Don’t overlook regular eye checkups – it can pick up early signs of disease and maintain your eye health.
By Cheryl Sim, in consultation with Dr Jamie Ng, Associate Consultant, Ophthalmology
According to Dr Jamie Ng, Associate Consultant, Ophthalmology, Ng Teng Fong General Hospital and Jurong Medical Centre, some irreversible and potentially blinding conditions such as glaucoma and diabetic retinopathy have no symptoms in the early stages. This makes eye screening the only way to spot these conditions early and slow down or prevent their progression.
“Eye health can also be an indicator of overall health. In some cases, the signs of some diseases are visible in, on, or around the eyes long before symptoms appear,” said Dr Ng.
High levels of cholesterol can cause a corneal arc: whitish, grey or yellowish deposits around the circumference of the cornea. This arc does not usually affect vision, but it indicates an inherited predisposition to high cholesterol and high blood triglycerides. Corneal arcs are also linked to diabetes and high blood pressure.
High cholesterol can also cause the eyes or eyelids to develop plaque-like deposits (xanthelasma). In severe cases, high levels of cholesterol can cause fatty deposits to line the blood vessels in the eye, blocking them or causing a rupture that may cut off blood supply and cause vision loss.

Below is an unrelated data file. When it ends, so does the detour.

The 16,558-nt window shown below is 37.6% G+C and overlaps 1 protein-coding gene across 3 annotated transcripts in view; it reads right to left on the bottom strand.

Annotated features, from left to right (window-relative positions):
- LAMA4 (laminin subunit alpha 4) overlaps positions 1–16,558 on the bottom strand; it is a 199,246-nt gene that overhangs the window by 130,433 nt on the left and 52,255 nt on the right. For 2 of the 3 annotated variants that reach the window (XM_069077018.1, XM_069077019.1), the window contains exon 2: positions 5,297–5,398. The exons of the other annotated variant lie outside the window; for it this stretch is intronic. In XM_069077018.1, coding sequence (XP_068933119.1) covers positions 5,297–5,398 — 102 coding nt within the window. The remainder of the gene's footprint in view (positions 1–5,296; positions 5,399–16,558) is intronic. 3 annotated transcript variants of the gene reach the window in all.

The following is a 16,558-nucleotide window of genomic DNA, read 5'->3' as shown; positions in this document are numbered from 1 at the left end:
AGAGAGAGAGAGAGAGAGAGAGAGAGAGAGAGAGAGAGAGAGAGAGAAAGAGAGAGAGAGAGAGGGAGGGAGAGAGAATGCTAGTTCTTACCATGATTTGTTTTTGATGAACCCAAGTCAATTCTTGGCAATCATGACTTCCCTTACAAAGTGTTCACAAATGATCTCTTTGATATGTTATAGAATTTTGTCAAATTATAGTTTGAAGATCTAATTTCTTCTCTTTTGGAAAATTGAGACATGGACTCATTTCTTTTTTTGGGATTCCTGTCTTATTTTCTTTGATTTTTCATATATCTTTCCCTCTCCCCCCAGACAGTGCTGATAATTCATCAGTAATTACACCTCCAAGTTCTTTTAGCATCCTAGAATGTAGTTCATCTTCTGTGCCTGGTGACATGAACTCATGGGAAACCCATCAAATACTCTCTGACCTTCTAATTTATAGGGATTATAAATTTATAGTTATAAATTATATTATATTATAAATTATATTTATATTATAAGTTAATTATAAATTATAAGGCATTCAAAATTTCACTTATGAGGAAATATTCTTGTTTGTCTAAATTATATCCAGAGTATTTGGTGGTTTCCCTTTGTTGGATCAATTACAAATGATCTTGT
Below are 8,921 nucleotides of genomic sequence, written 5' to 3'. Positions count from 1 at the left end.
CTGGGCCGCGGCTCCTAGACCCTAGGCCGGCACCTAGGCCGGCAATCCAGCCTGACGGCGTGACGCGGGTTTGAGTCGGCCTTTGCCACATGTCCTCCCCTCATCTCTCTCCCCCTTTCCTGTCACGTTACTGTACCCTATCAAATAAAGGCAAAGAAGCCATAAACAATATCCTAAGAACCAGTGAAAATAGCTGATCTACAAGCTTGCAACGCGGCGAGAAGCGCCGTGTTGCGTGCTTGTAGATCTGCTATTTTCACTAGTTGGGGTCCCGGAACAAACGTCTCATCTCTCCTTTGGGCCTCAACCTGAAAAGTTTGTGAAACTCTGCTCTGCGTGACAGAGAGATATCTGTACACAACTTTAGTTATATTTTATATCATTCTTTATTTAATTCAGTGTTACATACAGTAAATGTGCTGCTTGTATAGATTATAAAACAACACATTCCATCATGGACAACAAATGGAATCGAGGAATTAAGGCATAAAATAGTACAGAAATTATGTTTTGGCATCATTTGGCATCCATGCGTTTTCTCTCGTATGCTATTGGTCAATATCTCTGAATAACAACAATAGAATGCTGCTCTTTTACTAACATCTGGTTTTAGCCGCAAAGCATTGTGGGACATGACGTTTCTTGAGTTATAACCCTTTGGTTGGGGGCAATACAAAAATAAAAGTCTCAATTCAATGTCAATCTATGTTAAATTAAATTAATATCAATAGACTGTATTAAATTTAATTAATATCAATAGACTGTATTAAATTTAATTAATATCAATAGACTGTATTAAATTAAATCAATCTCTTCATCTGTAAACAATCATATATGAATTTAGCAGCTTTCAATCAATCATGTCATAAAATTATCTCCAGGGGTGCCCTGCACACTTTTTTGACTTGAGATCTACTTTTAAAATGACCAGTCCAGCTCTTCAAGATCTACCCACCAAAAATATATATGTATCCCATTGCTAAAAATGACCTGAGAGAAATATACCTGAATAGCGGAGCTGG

A disease of the eyes called hypertensive retinopathy can signal serious complications associated with dangerously high blood pressure. Hypertensive retinopathy also indicates end-organ damage (such as heart and renal impairment) and may be a risk marker of stroke, congestive heart failure and cardiovascular mortality. This means prompt and accurate diagnosis during an eye screening can prevent unnecessary vision loss and systemic complications.
Given these realities, perhaps the old saying ‘the eyes are the windows to the soul’ has some truth in it. The eye, after all, is truly a window into the body and the only place where a doctor can look at a nerve, artery or vein without any invasive procedures.
Dr Ng reiterated, “Because many eye problems and health conditions are ‘silent’, people should not wait until they experience symptoms to see a doctor. Regular eye screenings, just like health screenings, are important to detect, treat and prevent problems from worsening.
Getting your eyesight checked is not just for those of us who are short or long-sighted. In fact, eye screenings are important to detect common eye problems and other diseases in their early stages. This is especially important for those with:
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The cornea is the transparent layer in front of the eye. The iris is a pigmented membrane with an adjustable circular opening called the pupil that expands and contracts to control the amount of light entering the eye.
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Unlike a vision test which just checks for vision problems, an eye examination assesses the health and function of the eyes. It may include:
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This article was last reviewed on
Wednesday, September 15, 2021
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